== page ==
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Thursday 2100 GMT. Global stocks declined as a report showing better than expected economic growth offset a move by the European Central Bank to cut borrowing costs.
The dollar was also in demand but gold got battered following stronger than expected growth for the US economy in the third quarter.
The eurozone’s monetary guardian cut its main rate by 25 basis points to a record low of 0.25 per cent in an attempt to bolster the bloc’s economic recovery and challenge disinflationary pressures after data showed that price growth had fallen to 0.7 per cent in October.
“Although the timing of the move is a surprise, the case for a rate reduction was overwhelming in our view,” said Nick Kounis, head of macro research at ABN Amro.
“Inflation is already well below the ECB’s price stability goal . . . The economy is recovering, but only slowly following a long period of weakness when substantial economic slack has built up.”
Traders’ risk appetite was initially boosted by the ECB news. But earlier gains fizzled and stocks fell after a report showed gross domestic product in the US rose at a 2.8 per cent annualised rate in the third quarter, above Wall Street’s estimates for a 2 per cent advance.
The FTSE All World index closed 0.9 per cent lower as the S&P 500 fell 1.3 per cent to 1,747, in spite of strong gains for Twitter in its first trading day.
GDP “not only beat expectations but proved to be the highest quarterly increase in a year”, said Steven Ricchiuto, chief economist at Mizuho Securities USA.
“The gain, however, was dependent on a spike in inventory which added 0.8 per cent to the headline number. Excluding inventory, the gain was 2 per cent or basically unchanged from the last five quarters.”
Still, the US GDP report weighed on US equities and kept a lid on Treasuries gains because some investors reckoned it may bring forward the timeline for when the US Federal Reserve starts tapering its $85bn-a-month monetary stimulus.
The 10-year Treasury yield, which hit a low of 2.60 just after the ECB news, fell 2 basis points to 2.61 per cent.
Money also moved into European sovereign fixed income, particularly at the short end, which is most affected by monetary policy.
The German 10-year yield fell 5bp to 1.70 per cent and the two-year note slipped 6bp to 0.08 per cent.
Lower rates hurt the euro, however. The common currency dropped sharply on the announcement and traded down 1 per cent at $1.3391, its lowest since mid-September.
The dollar index, which at the end of October fell to an eight-month low of 79.0 after some weak data convinced traders the Fed would stay “looser for longer”, rose 0.9 per cent.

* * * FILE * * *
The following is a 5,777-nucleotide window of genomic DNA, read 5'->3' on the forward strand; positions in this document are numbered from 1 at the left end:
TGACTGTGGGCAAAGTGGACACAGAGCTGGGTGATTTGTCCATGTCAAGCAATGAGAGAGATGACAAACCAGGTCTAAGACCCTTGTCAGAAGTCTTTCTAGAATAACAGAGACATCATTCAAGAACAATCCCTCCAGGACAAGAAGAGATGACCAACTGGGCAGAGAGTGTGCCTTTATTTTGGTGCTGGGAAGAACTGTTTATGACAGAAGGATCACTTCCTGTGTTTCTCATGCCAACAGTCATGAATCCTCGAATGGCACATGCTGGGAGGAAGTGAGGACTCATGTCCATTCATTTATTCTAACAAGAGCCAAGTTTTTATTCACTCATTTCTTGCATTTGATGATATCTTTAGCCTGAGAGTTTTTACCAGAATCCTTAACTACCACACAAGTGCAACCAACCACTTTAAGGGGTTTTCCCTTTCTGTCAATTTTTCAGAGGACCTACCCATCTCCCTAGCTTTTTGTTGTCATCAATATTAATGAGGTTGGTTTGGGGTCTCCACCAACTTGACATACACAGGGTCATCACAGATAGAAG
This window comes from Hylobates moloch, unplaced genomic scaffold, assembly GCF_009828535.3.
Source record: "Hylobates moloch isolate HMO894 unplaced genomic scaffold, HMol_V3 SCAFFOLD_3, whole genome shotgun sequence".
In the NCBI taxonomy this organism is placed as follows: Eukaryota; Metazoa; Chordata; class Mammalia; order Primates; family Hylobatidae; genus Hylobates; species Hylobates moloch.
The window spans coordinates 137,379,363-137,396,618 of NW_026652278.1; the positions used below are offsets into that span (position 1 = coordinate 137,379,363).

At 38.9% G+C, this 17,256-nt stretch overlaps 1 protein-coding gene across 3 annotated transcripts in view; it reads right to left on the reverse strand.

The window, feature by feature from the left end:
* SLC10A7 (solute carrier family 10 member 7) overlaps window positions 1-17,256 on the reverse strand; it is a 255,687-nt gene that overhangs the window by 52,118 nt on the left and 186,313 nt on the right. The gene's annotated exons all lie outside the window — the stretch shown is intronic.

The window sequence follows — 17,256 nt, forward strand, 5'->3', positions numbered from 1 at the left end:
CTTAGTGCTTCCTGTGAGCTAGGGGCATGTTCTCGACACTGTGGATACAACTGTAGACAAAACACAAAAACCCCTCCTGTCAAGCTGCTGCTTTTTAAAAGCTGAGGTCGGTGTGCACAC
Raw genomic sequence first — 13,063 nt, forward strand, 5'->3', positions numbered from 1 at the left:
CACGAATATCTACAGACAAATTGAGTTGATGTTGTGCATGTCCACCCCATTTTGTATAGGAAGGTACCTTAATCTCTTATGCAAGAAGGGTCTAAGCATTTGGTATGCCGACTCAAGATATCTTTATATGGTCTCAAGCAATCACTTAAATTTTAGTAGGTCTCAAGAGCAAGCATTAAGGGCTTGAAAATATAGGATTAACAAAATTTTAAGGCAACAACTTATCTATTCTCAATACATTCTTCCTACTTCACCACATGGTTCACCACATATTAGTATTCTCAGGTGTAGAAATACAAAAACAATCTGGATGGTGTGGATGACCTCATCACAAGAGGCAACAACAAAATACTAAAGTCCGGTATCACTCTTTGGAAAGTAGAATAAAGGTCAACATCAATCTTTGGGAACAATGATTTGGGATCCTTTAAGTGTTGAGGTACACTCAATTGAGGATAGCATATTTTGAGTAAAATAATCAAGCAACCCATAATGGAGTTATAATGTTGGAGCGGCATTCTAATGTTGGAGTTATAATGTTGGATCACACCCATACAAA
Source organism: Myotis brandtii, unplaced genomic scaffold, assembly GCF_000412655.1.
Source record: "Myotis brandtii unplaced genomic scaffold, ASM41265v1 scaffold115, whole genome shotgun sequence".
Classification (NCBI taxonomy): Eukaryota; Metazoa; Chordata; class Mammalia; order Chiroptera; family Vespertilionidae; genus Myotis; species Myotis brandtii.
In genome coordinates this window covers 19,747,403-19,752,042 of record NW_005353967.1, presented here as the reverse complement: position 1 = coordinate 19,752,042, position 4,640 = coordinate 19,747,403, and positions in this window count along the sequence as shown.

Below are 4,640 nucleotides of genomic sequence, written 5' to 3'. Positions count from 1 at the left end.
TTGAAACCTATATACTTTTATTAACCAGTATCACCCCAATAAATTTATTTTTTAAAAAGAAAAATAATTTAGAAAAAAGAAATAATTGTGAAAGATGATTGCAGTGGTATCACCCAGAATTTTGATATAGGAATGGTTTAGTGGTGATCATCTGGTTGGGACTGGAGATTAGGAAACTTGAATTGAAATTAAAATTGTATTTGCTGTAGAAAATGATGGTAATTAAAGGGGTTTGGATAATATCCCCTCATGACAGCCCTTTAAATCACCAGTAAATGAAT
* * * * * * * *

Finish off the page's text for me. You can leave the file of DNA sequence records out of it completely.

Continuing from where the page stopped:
The US currency also benefited from a decline for sterling, which fell 0.3 per cent to $1.6030 after the Bank of England left policy unchanged.
But a stronger greenback hurt gold prices and the bullion tumbled $11 to $1,307 an ounce. Industrial commodities were mixed with copper up 0.1 per cent to $3.24 a pound and Brent crude down $1.17 to $104.07 as high inventory levels weighed.
Dollar-watchers will turn their attention to a more up-to-date economic gauge, the non-farm payrolls report, due for release on Friday.
A net 125,000 jobs are expected to have been created in October and the unemployment rate is seen nudging up to 7.3 per cent, according to analyst forecasts compiled by Reuters.
Earlier on Thursday, Asian markets continued to show nervousness ahead of the weekend’s meeting of China’s Communist party hierarchy.
Discussions are likely to include potential economic reforms, which some investors fear could curb the flow of credit and burst the nation’s property bubble, leading to slower growth.
The Shanghai Composite index shed 0.5 per cent and Hong Kong’s Hang Seng traded 0.7 per cent lower as financial and consumer stocks led the declines.
Tokyo’s Nikkei 225 lost 0.8 per cent and Sydney’s S&P/ASX 200 fell 0.2 per cent, the latter following news that Australia’s unemployment rate held steady at 5.7 per cent, while employers added only 1,100 jobs in October – well below economists’ consensus expectations of 10,000 new positions.
The Australian dollar was lower against its US counterpart, falling 0.6 per cent to US$0.9468 as traders speculate that the jobs report makes the Reserve Bank of Australia less likely to raise the interest rate from 2.5 per cent.
Reporting by Jamie Chisholm in London and Naomi Rovnick in Hong Kong
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